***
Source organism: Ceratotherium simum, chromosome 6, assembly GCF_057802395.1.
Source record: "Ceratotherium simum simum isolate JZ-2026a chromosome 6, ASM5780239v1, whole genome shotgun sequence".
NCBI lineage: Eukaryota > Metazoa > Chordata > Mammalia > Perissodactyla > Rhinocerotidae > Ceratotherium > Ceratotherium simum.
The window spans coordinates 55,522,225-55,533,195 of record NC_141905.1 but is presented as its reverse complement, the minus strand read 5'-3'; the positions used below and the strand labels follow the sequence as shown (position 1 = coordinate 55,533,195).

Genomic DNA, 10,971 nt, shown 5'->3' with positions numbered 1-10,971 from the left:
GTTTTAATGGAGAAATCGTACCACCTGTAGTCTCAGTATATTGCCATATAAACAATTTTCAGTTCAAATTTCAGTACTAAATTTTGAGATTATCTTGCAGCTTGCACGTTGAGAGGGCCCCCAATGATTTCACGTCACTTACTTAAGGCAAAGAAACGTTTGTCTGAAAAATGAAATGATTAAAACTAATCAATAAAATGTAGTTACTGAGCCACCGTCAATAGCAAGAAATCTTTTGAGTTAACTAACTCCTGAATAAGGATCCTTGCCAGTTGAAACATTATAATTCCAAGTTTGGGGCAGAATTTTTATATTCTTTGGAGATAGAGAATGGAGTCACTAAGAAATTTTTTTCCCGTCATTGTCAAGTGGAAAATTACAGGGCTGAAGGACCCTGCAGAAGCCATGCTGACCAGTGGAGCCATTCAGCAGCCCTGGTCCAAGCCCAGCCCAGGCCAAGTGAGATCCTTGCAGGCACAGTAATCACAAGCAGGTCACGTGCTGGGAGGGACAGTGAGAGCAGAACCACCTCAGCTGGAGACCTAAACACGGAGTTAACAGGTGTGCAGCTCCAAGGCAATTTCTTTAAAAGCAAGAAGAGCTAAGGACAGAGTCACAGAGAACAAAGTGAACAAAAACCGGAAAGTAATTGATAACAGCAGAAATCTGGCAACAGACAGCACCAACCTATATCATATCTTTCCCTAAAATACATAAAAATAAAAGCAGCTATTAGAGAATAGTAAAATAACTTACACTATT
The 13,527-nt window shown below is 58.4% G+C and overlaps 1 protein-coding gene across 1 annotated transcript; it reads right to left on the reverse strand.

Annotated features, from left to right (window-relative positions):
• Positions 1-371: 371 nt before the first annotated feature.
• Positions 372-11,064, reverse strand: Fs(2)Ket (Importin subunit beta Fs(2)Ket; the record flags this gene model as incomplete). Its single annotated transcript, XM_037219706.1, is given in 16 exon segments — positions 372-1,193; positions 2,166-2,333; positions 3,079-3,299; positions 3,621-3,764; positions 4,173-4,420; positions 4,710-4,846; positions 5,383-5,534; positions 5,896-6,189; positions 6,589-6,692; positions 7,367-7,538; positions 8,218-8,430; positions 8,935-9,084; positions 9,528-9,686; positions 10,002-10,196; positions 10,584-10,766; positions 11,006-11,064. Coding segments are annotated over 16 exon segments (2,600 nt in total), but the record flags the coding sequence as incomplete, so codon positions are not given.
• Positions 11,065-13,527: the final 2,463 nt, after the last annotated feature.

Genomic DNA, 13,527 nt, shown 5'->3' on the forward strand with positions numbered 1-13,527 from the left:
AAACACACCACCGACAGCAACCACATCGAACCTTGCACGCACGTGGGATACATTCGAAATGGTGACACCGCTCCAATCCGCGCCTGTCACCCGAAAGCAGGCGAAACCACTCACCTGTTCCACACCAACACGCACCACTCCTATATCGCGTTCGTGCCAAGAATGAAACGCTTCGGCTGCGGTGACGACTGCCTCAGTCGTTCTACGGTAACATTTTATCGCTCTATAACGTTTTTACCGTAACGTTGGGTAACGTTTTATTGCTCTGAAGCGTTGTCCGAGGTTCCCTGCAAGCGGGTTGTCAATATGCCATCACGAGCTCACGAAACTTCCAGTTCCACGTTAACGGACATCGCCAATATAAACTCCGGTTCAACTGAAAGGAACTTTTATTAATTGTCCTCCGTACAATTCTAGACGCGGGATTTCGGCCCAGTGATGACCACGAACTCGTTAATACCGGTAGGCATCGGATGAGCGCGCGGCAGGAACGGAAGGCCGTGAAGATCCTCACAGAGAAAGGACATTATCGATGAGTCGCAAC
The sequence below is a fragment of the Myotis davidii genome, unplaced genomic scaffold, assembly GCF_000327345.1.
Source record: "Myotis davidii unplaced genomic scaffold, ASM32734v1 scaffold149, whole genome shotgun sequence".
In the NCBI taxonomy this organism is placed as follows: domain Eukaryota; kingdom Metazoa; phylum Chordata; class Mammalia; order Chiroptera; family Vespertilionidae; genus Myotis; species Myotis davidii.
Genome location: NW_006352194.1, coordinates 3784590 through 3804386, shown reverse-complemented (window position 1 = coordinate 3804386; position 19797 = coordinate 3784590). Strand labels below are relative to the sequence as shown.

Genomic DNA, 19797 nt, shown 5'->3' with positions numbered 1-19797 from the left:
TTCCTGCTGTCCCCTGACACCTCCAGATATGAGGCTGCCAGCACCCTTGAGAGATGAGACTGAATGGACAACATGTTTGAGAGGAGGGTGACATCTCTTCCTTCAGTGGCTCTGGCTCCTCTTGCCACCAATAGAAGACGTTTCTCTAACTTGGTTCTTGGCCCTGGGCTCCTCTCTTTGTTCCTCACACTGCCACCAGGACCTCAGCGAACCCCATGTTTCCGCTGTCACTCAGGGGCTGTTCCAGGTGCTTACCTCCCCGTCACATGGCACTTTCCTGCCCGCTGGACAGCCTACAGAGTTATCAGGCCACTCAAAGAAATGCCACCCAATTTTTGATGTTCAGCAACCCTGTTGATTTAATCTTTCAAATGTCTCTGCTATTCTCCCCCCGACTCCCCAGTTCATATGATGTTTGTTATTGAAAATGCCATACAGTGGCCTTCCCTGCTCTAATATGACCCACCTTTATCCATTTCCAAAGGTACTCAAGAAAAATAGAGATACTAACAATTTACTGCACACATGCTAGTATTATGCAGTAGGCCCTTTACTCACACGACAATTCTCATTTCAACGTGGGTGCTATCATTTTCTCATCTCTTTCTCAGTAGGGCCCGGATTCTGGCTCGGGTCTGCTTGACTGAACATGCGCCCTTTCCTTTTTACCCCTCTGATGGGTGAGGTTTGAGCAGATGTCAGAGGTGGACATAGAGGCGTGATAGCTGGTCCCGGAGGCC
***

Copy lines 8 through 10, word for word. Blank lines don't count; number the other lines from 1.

Annotated features, from left to right (window-relative positions):
• Positions 1-371: 371 nt before the first annotated feature.
• Positions 372-11,064, reverse strand: Fs(2)Ket (Importin subunit beta Fs(2)Ket; the record flags this gene model as incomplete). Its single annotated transcript, XM_037219706.1, is given in 16 exon segments — positions 372-1,193; positions 2,166-2,333; positions 3,079-3,299; positions 3,621-3,764; positions 4,173-4,420; positions 4,710-4,846; positions 5,383-5,534; positions 5,896-6,189; positions 6,589-6,692; positions 7,367-7,538; positions 8,218-8,430; positions 8,935-9,084; positions 9,528-9,686; positions 10,002-10,196; positions 10,584-10,766; positions 11,006-11,064. Coding segments are annotated over 16 exon segments (2,600 nt in total), but the record flags the coding sequence as incomplete, so codon positions are not given.